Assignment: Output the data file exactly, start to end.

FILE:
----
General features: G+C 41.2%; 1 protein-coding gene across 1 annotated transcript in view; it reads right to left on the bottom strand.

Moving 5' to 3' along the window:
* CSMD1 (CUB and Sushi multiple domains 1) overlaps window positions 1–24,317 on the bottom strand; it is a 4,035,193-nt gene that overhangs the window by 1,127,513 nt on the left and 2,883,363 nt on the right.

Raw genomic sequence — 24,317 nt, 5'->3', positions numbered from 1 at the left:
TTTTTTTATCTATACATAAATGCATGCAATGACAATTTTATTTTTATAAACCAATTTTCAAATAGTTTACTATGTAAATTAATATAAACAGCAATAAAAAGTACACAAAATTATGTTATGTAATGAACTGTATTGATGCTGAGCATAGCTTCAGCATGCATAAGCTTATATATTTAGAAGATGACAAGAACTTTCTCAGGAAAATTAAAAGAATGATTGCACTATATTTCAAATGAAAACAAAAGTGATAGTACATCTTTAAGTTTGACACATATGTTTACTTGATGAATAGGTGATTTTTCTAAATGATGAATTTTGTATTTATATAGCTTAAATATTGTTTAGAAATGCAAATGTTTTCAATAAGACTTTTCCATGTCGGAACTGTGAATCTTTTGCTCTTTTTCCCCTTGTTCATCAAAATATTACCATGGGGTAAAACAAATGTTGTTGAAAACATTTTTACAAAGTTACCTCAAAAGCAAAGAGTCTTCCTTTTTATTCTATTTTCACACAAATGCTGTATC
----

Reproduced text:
General features: G+C 41.2%; 1 protein-coding gene across 1 annotated transcript in view; it reads right to left on the bottom strand.

Moving 5' to 3' along the window:
* CSMD1 (CUB and Sushi multiple domains 1) overlaps window positions 1–24,317 on the bottom strand; it is a 4,035,193-nt gene that overhangs the window by 1,127,513 nt on the left and 2,883,363 nt on the right.

Raw genomic sequence — 24,317 nt, 5'->3', positions numbered from 1 at the left:
TTTTTTTATCTATACATAAATGCATGCAATGACAATTTTATTTTTATAAACCAATTTTCAAATAGTTTACTATGTAAATTAATATAAACAGCAATAAAAAGTACACAAAATTATGTTATGTAATGAACTGTATTGATGCTGAGCATAGCTTCAGCATGCATAAGCTTATATATTTAGAAGATGACAAGAACTTTCTCAGGAAAATTAAAAGAATGATTGCACTATATTTCAAATGAAAACAAAAGTGATAGTACATCTTTAAGTTTGACACATATGTTTACTTGATGAATAGGTGATTTTTCTAAATGATGAATTTTGTATTTATATAGCTTAAATATTGTTTAGAAATGCAAATGTTTTCAATAAGACTTTTCCATGTCGGAACTGTGAATCTTTTGCTCTTTTTCCCCTTGTTCATCAAAATATTACCATGGGGTAAAACAAATGTTGTTGAAAACATTTTTACAAAGTTACCTCAAAAGCAAAGAGTCTTCCTTTTTATTCTATTTTCACACAAATGCTGTATC